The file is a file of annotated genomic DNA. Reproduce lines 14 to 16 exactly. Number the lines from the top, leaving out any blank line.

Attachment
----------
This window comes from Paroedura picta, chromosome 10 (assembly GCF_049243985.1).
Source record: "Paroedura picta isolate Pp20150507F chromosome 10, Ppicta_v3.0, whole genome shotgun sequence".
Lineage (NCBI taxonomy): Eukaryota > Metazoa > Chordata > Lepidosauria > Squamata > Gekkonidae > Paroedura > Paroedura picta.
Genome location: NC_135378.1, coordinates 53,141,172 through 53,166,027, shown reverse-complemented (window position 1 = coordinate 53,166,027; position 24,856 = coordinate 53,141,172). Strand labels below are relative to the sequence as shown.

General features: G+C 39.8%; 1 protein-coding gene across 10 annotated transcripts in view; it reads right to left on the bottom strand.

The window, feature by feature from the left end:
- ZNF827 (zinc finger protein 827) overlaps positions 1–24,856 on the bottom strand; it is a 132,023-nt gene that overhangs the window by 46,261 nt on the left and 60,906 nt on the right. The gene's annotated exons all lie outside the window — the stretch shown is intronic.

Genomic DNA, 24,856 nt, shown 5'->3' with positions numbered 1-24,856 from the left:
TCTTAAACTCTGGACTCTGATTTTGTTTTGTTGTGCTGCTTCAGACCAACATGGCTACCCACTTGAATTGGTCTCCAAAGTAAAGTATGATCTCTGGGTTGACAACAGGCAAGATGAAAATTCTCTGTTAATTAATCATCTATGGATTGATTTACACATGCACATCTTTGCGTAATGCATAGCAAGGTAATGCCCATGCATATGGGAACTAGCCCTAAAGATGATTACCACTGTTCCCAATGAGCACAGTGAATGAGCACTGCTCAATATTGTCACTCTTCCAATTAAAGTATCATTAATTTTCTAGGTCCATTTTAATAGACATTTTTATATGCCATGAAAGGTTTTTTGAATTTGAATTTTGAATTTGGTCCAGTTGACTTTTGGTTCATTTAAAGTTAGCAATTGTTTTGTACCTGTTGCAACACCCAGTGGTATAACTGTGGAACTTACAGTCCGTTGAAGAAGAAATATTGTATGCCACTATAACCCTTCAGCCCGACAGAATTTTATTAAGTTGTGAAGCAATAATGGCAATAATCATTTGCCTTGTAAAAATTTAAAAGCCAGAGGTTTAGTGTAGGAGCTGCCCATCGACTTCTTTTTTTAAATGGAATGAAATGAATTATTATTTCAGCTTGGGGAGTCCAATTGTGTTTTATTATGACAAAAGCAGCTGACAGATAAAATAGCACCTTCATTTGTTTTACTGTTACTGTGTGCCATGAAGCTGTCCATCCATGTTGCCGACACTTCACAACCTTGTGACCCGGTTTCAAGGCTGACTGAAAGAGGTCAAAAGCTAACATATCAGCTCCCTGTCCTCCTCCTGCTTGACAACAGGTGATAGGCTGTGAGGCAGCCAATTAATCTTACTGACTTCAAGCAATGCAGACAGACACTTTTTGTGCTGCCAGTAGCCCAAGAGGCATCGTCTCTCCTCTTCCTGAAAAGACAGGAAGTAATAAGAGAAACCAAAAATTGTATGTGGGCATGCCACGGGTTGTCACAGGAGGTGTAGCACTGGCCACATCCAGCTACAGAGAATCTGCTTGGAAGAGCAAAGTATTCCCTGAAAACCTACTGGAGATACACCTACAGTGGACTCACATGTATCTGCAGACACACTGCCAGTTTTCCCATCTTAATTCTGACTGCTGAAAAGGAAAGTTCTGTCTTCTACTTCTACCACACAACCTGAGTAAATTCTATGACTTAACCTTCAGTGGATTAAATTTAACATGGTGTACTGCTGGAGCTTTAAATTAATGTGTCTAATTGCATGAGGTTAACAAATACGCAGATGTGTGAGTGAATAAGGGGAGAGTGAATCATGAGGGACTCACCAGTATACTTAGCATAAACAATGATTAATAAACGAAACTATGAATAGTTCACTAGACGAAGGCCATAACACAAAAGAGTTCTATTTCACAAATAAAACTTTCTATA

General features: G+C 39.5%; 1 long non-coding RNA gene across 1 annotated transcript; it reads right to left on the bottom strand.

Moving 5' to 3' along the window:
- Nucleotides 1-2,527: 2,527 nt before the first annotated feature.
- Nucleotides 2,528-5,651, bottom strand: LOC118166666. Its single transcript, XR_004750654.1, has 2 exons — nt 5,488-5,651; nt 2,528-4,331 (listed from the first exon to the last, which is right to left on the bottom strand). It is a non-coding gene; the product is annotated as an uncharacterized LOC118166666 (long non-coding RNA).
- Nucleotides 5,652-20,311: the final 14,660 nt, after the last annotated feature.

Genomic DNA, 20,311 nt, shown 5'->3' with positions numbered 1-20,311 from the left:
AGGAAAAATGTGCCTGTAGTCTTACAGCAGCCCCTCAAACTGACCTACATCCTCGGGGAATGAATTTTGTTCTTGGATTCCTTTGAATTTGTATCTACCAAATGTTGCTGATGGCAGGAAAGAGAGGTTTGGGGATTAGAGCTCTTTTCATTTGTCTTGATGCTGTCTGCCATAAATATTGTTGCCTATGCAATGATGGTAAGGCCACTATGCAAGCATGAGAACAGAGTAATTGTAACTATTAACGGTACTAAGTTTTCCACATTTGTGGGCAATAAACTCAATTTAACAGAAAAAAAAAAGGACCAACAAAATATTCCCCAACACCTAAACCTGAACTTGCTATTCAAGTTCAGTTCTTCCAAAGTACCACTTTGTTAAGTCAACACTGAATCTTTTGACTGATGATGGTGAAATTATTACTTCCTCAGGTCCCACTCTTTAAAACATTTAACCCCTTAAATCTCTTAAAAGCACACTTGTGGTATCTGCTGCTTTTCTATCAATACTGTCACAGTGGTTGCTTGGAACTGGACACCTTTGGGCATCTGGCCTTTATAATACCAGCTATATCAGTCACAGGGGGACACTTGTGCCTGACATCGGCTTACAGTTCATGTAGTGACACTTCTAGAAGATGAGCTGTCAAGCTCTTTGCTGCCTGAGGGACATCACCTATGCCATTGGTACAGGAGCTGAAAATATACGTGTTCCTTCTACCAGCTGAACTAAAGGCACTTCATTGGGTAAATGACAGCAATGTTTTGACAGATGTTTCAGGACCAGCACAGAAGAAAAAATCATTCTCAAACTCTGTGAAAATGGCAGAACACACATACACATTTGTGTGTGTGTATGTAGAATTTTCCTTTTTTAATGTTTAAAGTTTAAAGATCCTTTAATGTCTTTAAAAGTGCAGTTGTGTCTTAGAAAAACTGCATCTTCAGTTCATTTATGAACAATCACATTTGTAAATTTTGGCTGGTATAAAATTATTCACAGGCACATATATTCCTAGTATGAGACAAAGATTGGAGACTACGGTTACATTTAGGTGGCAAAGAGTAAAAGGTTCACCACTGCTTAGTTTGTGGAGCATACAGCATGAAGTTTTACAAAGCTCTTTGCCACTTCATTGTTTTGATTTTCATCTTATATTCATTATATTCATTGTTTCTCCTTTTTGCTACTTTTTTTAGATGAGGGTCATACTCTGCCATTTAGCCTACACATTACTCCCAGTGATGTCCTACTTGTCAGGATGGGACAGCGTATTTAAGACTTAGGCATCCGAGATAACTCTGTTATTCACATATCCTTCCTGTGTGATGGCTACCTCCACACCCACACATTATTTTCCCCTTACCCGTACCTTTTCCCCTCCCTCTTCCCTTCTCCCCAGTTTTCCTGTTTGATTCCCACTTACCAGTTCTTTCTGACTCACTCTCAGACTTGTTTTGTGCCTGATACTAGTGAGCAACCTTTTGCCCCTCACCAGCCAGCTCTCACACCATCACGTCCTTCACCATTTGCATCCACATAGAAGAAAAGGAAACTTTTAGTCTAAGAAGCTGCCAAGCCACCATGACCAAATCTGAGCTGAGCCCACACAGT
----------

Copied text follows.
- Nucleotides 5,652-20,311: the final 14,660 nt, after the last annotated feature.

Genomic DNA, 20,311 nt, shown 5'->3' with positions numbered 1-20,311 from the left:
AGGAAAAATGTGCCTGTAGTCTTACAGCAGCCCCTCAAACTGACCTACATCCTCGGGGAATGAATTTTGTTCTTGGATTCCTTTGAATTTGTATCTACCAAATGTTGCTGATGGCAGGAAAGAGAGGTTTGGGGATTAGAGCTCTTTTCATTTGTCTTGATGCTGTCTGCCATAAATATTGTTGCCTATGCAATGATGGTAAGGCCACTATGCAAGCATGAGAACAGAGTAATTGTAACTATTAACGGTACTAAGTTTTCCACATTTGTGGGCAATAAACTCAATTTAACAGAAAAAAAAAAGGACCAACAAAATATTCCCCAACACCTAAACCTGAACTTGCTATTCAAGTTCAGTTCTTCCAAAGTACCACTTTGTTAAGTCAACACTGAATCTTTTGACTGATGATGGTGAAATTATTACTTCCTCAGGTCCCACTCTTTAAAACATTTAACCCCTTAAATCTCTTAAAAGCACACTTGTGGTATCTGCTGCTTTTCTATCAATACTGTCACAGTGGTTGCTTGGAACTGGACACCTTTGGGCATCTGGCCTTTATAATACCAGCTATATCAGTCACAGGGGGACACTTGTGCCTGACATCGGCTTACAGTTCATGTAGTGACACTTCTAGAAGATGAGCTGTCAAGCTCTTTGCTGCCTGAGGGACATCACCTATGCCATTGGTACAGGAGCTGAAAATATACGTGTTCCTTCTACCAGCTGAACTAAAGGCACTTCATTGGGTAAATGACAGCAATGTTTTGACAGATGTTTCAGGACCAGCACAGAAGAAAAAATCATTCTCAAACTCTGTGAAAATGGCAGAACACACATACACATTTGTGTGTGTGTATGTAGAATTTTCCTTTTTTAATGTTTAAAGTTTAAAGATCCTTTAATGTCTTTAAAAGTGCAGTTGTGTCTTAGAAAAACTGCATCTTCAGTTCATTTATGAACAATCACATTTGTAAATTTTGGCTGGTATAAAATTATTCACAGGCACATATATTCCTAGTATGAGACAAAGATTGGAGACTACGGTTACATTTAGGTGGCAAAGAGTAAAAGGTTCACCACTGCTTAGTTTGTGGAGCATACAGCATGAAGTTTTACAAAGCTCTTTGCCACTTCATTGTTTTGATTTTCATCTTATATTCATTATATTCATTGTTTCTCCTTTTTGCTACTTTTTTTAGATGAGGGTCATACTCTGCCATTTAGCCTACACATTACTCCCAGTGATGTCCTACTTGTCAGGATGGGACAGCGTATTTAAGACTTAGGCATCCGAGATAACTCTGTTATTCACATATCCTTCCTGTGTGATGGCTACCTCCACACCCACACATTATTTTCCCCTTACCCGTACCTTTTCCCCTCCCTCTTCCCTTCTCCCCAGTTTTCCTGTTTGATTCCCACTTACCAGTTCTTTCTGACTCACTCTCAGACTTGTTTTGTGCCTGATACTAGTGAGCAACCTTTTGCCCCTCACCAGCCAGCTCTCACACCATCACGTCCTTCACCATTTGCATCCACATAGAAGAAAAGGAAACTTTTAGTCTAAGAAGCTGCCAAGCCACCATGACCAAATCTGAGCTGAGCCCACACAGT